• April 16, 2024

Zim Drops Offshore Funding Requirement

 Zim  Drops Offshore Funding Requirement
Photo: Taco Tuinstra

Tobacco merchants operating in Zimbabwe will no longer have to source offshore the financing to support the production and buying of green leaf from contracted farmers, reports The Herald, citing an announcement by Reserve Bank of Zimbabwe (RBZ) Governor John Mangudya.

The change is expected to boost funding of tobacco using local money and is in line with the Tobacco Value Chain Transformation Plan, which seeks to raise localization of tobacco funding to 70 percent by 2025 to keep more value in Zimbabwe.

Previously, merchants who failed to secure offshore financing were required to apply to the RBZ for authority to raise money on the local market.

Currently About 95 percent of Zimbabwean tobacco production is financed using offshore loans under contract farming. The offshore pre-financing arrangement means tobacco merchants bring into the country part of export proceeds in the form of inputs. After exports, the bulk of the export proceeds are used to pay offshore loans.

However, some stakeholders in the industry suspect the costs of inputs have in many cases been inflated, increasing foreign obligation and reducing export earnings.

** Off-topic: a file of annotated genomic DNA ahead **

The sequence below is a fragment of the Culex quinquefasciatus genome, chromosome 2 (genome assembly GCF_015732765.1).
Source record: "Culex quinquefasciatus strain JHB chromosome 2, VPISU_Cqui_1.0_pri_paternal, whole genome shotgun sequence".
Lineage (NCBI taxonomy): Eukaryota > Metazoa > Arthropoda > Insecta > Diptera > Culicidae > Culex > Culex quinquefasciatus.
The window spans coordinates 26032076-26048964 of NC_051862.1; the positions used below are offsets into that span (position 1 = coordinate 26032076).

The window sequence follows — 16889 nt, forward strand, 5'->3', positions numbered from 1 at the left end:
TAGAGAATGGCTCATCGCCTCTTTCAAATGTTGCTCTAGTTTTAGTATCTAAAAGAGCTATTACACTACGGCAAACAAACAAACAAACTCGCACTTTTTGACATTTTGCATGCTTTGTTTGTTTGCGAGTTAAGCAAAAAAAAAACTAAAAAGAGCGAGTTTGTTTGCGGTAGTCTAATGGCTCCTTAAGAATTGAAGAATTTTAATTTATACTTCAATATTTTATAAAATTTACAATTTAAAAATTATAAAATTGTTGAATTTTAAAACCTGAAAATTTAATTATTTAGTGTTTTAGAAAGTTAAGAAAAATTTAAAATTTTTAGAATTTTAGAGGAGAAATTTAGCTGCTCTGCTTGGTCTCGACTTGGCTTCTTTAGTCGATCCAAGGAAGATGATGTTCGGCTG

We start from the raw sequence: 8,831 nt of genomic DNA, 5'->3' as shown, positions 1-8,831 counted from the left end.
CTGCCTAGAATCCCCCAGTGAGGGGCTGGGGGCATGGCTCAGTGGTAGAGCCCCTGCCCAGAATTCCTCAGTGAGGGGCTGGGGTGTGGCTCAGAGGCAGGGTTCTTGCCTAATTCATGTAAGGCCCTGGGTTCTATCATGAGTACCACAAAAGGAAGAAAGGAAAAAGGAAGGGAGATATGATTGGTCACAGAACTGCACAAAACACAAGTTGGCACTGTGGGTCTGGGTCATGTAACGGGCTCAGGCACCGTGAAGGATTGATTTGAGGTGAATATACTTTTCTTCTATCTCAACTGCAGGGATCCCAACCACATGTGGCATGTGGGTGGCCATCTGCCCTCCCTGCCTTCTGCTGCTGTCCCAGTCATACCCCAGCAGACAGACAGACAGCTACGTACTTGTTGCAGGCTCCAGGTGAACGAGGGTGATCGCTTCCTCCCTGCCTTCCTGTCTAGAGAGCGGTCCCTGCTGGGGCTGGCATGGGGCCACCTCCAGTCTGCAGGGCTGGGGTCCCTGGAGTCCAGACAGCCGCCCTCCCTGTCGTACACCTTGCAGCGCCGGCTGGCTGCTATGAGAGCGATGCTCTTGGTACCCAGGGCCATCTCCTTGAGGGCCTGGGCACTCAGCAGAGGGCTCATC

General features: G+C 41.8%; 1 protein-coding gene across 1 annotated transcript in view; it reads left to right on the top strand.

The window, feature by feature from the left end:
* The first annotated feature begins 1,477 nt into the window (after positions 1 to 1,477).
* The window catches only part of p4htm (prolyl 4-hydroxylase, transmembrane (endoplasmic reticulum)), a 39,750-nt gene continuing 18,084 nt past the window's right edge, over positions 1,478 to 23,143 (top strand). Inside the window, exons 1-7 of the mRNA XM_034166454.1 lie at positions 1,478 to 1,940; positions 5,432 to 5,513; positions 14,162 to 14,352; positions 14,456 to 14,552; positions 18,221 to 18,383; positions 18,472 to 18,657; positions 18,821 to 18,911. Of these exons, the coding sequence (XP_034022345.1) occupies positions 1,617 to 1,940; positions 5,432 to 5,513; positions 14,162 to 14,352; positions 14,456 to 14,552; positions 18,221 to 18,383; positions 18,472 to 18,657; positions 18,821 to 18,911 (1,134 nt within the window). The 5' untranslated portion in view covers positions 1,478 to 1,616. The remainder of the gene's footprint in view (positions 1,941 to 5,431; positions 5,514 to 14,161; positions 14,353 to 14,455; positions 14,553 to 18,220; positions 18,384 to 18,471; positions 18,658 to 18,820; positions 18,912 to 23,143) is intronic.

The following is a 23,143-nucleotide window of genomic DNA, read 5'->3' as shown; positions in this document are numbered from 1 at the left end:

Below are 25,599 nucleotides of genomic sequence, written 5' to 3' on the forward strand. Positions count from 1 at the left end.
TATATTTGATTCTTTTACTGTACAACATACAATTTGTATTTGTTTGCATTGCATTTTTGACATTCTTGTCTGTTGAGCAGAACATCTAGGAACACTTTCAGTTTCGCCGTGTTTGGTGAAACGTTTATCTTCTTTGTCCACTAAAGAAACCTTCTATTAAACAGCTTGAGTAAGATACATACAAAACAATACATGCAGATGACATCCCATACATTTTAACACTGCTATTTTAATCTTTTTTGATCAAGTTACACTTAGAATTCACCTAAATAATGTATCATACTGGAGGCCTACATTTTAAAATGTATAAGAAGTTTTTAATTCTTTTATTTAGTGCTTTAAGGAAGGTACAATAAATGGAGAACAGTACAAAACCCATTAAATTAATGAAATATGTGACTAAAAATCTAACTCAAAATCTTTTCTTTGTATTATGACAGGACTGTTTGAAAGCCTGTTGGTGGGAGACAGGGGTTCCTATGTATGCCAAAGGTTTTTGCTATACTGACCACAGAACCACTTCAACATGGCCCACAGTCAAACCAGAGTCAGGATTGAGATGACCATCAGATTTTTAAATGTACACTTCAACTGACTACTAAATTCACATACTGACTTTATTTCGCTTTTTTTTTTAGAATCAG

Indigenous merchants welcomed the RZB move. “This makes life easier for local merchants,” an executive with a local tobacco company was quoted as saying. “Seeking a special dispensation from the central bank to source local funding created a regulatory impediment for local players to jump through.

Terrence Ngarwe, a Harare-based agriculture economist, said the new policy measure would see the country retaining more value from tobacco. “By having tobacco funded with local money, it means more money stays in the country,” said Ngarwe.

While Zimbabwe Farmers Union Executive Director Paul Zakariya applauded the new rules, he urged the industry to move away from contract farming and boost the domestic processing and manufacturing capacity.

“The financing mechanism through contract is not viable even if we are to fund tobacco using local money,” said Zakariya. “We need to alter the whole production environment to an extent that farmers can be self-financed and get loans from the banks and sell tobacco at the auction.”

 Zimbabwe produced a record 295 million kg of tobacco this season, due to favorable weather conditions, improved agronomic practices and better funding packages by merchants, according to the Tobacco Industry and Marketing Board.